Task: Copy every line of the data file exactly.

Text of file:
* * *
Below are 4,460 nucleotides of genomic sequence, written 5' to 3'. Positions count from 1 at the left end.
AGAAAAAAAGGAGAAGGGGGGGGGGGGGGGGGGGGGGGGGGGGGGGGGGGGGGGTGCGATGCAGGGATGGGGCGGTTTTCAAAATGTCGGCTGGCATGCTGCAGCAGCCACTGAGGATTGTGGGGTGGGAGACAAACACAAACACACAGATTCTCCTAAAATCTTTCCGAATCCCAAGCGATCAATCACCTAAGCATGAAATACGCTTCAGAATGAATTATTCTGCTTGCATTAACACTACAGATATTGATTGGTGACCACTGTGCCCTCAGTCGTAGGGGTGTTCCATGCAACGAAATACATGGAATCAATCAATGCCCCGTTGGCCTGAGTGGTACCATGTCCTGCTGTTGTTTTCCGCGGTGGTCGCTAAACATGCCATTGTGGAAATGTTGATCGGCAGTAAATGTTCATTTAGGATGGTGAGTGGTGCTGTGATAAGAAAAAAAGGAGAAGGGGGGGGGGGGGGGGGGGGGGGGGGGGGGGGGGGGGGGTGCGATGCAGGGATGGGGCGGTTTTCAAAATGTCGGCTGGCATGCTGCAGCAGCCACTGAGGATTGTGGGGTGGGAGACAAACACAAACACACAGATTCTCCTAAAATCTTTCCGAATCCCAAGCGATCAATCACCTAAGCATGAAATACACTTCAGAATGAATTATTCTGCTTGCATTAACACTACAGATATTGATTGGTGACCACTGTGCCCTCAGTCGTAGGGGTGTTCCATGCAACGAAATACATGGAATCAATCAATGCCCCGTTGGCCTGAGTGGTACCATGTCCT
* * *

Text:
Below are 4,460 nucleotides of genomic sequence, written 5' to 3'. Positions count from 1 at the left end.
AGAAAAAAAGGAGAAGGGGGGGGGGGGGGGGGGGGGGGGGGGGGGGGGGGGGGGTGCGATGCAGGGATGGGGCGGTTTTCAAAATGTCGGCTGGCATGCTGCAGCAGCCACTGAGGATTGTGGGGTGGGAGACAAACACAAACACACAGATTCTCCTAAAATCTTTCCGAATCCCAAGCGATCAATCACCTAAGCATGAAATACGCTTCAGAATGAATTATTCTGCTTGCATTAACACTACAGATATTGATTGGTGACCACTGTGCCCTCAGTCGTAGGGGTGTTCCATGCAACGAAATACATGGAATCAATCAATGCCCCGTTGGCCTGAGTGGTACCATGTCCTGCTGTTGTTTTCCGCGGTGGTCGCTAAACATGCCATTGTGGAAATGTTGATCGGCAGTAAATGTTCATTTAGGATGGTGAGTGGTGCTGTGATAAGAAAAAAAGGAGAAGGGGGGGGGGGGGGGGGGGGGGGGGGGGGGGGGGGGGGGTGCGATGCAGGGATGGGGCGGTTTTCAAAATGTCGGCTGGCATGCTGCAGCAGCCACTGAGGATTGTGGGGTGGGAGACAAACACAAACACACAGATTCTCCTAAAATCTTTCCGAATCCCAAGCGATCAATCACCTAAGCATGAAATACACTTCAGAATGAATTATTCTGCTTGCATTAACACTACAGATATTGATTGGTGACCACTGTGCCCTCAGTCGTAGGGGTGTTCCATGCAACGAAATACATGGAATCAATCAATGCCCCGTTGGCCTGAGTGGTACCATGTCCT